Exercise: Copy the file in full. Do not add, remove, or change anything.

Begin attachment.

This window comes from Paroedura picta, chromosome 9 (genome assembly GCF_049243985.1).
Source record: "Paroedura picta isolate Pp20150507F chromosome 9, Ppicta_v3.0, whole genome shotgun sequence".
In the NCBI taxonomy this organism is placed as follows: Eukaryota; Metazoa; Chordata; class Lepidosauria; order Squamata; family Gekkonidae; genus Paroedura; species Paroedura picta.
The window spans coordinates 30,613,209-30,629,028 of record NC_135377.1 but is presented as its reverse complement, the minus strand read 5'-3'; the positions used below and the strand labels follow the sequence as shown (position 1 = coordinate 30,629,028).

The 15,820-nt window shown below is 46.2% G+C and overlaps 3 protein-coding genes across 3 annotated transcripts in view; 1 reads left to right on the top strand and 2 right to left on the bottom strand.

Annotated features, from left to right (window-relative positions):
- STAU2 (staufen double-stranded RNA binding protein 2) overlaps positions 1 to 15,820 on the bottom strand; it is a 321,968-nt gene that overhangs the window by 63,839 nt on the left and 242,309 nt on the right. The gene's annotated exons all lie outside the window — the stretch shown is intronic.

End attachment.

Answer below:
This window comes from Paroedura picta, chromosome 9 (genome assembly GCF_049243985.1).
Source record: "Paroedura picta isolate Pp20150507F chromosome 9, Ppicta_v3.0, whole genome shotgun sequence".
In the NCBI taxonomy this organism is placed as follows: Eukaryota; Metazoa; Chordata; class Lepidosauria; order Squamata; family Gekkonidae; genus Paroedura; species Paroedura picta.
The window spans coordinates 30,613,209-30,629,028 of record NC_135377.1 but is presented as its reverse complement, the minus strand read 5'-3'; the positions used below and the strand labels follow the sequence as shown (position 1 = coordinate 30,629,028).

The 15,820-nt window shown below is 46.2% G+C and overlaps 3 protein-coding genes across 3 annotated transcripts in view; 1 reads left to right on the top strand and 2 right to left on the bottom strand.

Annotated features, from left to right (window-relative positions):
- STAU2 (staufen double-stranded RNA binding protein 2) overlaps positions 1 to 15,820 on the bottom strand; it is a 321,968-nt gene that overhangs the window by 63,839 nt on the left and 242,309 nt on the right. The gene's annotated exons all lie outside the window — the stretch shown is intronic.